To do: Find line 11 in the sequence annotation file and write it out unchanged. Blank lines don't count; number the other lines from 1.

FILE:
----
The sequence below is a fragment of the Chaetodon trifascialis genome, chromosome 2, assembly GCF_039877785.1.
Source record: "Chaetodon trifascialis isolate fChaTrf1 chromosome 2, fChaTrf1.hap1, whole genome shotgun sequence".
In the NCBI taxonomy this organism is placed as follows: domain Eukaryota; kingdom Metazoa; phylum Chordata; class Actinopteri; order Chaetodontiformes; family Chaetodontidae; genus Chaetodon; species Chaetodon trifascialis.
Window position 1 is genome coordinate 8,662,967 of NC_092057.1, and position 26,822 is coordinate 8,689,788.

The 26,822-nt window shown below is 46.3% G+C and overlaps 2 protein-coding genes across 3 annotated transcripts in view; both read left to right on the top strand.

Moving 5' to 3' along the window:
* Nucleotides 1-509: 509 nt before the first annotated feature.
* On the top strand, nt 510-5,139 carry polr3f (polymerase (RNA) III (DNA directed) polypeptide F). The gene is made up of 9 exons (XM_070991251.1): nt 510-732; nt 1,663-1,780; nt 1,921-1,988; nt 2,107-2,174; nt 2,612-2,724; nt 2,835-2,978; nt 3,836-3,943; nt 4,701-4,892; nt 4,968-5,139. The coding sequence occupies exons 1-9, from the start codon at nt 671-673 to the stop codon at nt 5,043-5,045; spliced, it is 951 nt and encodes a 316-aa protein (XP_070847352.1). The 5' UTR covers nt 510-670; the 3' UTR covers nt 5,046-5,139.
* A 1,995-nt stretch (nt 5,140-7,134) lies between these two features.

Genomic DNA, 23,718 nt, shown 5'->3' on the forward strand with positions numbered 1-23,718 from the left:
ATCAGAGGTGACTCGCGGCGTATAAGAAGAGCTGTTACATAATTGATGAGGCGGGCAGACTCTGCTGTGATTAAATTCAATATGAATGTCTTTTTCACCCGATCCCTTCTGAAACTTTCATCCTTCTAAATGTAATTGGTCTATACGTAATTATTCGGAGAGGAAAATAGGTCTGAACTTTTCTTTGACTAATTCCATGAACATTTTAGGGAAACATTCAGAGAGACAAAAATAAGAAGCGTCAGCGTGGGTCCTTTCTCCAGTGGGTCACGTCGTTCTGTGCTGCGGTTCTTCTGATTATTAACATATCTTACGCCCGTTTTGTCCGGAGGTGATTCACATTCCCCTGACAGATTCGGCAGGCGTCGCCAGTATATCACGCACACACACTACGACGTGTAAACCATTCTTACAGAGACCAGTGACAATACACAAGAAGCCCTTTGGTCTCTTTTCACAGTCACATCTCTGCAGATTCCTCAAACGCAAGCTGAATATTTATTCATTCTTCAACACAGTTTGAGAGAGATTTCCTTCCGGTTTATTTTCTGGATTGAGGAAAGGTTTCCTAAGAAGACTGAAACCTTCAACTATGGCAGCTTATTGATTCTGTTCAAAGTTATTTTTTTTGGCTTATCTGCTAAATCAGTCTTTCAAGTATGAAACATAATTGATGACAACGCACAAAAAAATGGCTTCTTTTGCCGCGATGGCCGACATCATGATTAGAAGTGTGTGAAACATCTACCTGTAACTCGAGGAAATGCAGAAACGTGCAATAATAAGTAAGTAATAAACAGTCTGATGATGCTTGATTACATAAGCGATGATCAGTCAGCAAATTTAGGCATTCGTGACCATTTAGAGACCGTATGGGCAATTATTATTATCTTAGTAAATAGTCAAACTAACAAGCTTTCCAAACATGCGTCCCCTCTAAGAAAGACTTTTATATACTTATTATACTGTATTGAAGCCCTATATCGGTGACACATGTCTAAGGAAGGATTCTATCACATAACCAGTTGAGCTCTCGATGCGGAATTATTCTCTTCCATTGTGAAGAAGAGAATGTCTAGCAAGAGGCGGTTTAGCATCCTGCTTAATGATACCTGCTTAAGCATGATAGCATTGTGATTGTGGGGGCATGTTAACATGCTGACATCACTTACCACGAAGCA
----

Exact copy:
ATCAGAGGTGACTCGCGGCGTATAAGAAGAGCTGTTACATAATTGATGAGGCGGGCAGACTCTGCTGTGATTAAATTCAATATGAATGTCTTTTTCACCCGATCCCTTCTGAAACTTTCATCCTTCTAAATGTAATTGGTCTATACGTAATTATTCGGAGAGGAAAATAGGTCTGAACTTTTCTTTGACTAATTCCATGAACATTTTAGGGAAACATTCAGAGAGACAAAAATAAGAAGCGTCAGCGTGGGTCCTTTCTCCAGTGGGTCACGTCGTTCTGTGCTGCGGTTCTTCTGATTATTAACATATCTTACGCCCGTTTTGTCCGGAGGTGATTCACATTCCCCTGACAGATTCGGCAGGCGTCGCCAGTATATCACGCACACACACTACGACGTGTAAACCATTCTTACAGAGACCAGTGACAATACACAAGAAGCCCTTTGGTCTCTTTTCACAGTCACATCTCTGCAGATTCCTCAAACGCAAGCTGAATATTTATTCATTCTTCAACACAGTTTGAGAGAGATTTCCTTCCGGTTTATTTTCTGGATTGAGGAAAGGTTTCCTAAGAAGACTGAAACCTTCAACTATGGCAGCTTATTGATTCTGTTCAAAGTTATTTTTTTTGGCTTATCTGCTAAATCAGTCTTTCAAGTATGAAACATAATTGATGACAACGCACAAAAAAATGGCTTCTTTTGCCGCGATGGCCGACATCATGATTAGAAGTGTGTGAAACATCTACCTGTAACTCGAGGAAATGCAGAAACGTGCAATAATAAGTAAGTAATAAACAGTCTGATGATGCTTGATTACATAAGCGATGATCAGTCAGCAAATTTAGGCATTCGTGACCATTTAGAGACCGTATGGGCAATTATTATTATCTTAGTAAATAGTCAAACTAACAAGCTTTCCAAACATGCGTCCCCTCTAAGAAAGACTTTTATATACTTATTATACTGTATTGAAGCCCTATATCGGTGACACATGTCTAAGGAAGGATTCTATCACATAACCAGTTGAGCTCTCGATGCGGAATTATTCTCTTCCATTGTGAAGAAGAGAATGTCTAGCAAGAGGCGGTTTAGCATCCTGCTTAATGATACCTGCTTAAGCATGATAGCATTGTGATTGTGGGGGCATGTTAACATGCTGACATCACTTACCACGAAGCA